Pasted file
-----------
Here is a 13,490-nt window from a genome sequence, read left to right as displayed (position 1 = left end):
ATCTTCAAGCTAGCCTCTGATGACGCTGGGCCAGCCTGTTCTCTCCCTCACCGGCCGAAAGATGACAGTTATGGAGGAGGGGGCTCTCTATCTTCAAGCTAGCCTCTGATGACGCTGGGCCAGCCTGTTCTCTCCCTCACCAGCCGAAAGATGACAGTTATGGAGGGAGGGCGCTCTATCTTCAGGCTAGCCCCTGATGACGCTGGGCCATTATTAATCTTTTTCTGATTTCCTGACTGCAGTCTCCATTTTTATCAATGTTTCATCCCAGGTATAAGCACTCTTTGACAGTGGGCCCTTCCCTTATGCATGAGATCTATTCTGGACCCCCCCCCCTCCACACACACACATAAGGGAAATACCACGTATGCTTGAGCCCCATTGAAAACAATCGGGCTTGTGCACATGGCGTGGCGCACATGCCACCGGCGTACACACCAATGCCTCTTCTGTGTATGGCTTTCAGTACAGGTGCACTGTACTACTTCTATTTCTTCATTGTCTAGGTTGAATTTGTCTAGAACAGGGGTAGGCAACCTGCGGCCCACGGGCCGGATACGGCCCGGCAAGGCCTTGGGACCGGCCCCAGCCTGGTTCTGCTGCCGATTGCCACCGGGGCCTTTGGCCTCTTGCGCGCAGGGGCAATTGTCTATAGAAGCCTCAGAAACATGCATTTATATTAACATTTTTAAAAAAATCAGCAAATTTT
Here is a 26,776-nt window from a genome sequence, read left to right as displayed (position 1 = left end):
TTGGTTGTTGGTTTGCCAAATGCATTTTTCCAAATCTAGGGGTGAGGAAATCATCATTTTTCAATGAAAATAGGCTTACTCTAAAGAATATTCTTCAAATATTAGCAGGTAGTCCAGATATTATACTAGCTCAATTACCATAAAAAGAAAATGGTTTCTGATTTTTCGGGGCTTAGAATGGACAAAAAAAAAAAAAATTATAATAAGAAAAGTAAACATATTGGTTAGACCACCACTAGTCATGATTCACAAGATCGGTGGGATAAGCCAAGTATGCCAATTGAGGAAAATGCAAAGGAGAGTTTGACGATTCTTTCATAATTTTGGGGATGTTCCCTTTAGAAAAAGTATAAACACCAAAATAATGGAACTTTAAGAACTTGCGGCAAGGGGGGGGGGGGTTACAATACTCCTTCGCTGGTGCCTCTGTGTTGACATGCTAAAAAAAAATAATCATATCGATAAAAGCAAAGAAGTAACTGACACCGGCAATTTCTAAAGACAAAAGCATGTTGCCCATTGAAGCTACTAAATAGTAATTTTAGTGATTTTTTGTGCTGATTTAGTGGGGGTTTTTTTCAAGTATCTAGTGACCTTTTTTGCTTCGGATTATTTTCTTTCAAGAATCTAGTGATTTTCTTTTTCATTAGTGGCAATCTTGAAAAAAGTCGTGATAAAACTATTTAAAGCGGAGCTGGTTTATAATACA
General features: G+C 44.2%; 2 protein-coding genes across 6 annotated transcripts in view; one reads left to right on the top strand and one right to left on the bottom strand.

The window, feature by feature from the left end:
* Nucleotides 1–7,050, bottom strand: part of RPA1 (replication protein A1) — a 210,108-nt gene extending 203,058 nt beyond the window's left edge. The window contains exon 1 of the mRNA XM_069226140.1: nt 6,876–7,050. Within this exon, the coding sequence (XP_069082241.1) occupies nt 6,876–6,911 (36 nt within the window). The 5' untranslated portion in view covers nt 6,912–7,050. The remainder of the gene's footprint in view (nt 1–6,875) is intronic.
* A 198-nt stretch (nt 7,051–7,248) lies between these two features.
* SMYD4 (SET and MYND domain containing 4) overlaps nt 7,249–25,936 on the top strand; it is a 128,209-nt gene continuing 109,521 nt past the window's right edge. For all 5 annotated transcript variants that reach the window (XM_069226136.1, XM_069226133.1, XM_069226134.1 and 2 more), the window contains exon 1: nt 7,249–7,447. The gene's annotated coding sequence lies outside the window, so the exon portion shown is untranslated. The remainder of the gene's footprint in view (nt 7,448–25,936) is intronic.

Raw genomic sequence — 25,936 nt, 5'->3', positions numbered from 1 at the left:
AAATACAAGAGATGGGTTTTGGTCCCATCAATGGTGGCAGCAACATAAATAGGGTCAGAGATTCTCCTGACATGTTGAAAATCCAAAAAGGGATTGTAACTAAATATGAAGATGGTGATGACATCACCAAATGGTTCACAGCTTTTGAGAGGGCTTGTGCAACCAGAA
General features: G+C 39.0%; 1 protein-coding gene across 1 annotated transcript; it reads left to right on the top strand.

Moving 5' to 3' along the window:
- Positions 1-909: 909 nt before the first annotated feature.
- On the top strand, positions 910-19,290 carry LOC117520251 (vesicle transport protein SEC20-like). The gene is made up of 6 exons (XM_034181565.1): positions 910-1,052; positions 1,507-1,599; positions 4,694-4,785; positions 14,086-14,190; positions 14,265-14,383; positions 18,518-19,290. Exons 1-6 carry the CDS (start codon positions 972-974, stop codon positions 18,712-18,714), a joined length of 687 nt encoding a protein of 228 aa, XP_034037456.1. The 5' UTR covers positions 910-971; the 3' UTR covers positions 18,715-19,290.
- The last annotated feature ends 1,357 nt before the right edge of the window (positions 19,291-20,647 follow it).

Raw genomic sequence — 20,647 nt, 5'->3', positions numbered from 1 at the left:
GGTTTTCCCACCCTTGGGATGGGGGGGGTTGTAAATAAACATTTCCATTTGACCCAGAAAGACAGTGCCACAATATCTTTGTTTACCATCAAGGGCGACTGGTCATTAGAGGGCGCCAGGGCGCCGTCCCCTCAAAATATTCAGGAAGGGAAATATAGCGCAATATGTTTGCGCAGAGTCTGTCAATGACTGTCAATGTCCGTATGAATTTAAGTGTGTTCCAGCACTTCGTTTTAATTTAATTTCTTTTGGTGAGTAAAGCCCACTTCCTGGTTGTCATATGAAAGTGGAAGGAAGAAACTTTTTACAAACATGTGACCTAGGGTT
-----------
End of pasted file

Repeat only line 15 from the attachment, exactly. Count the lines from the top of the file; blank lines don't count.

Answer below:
- On the top strand, positions 910-19,290 carry LOC117520251 (vesicle transport protein SEC20-like). The gene is made up of 6 exons (XM_034181565.1): positions 910-1,052; positions 1,507-1,599; positions 4,694-4,785; positions 14,086-14,190; positions 14,265-14,383; positions 18,518-19,290. Exons 1-6 carry the CDS (start codon positions 972-974, stop codon positions 18,712-18,714), a joined length of 687 nt encoding a protein of 228 aa, XP_034037456.1. The 5' UTR covers positions 910-971; the 3' UTR covers positions 18,715-19,290.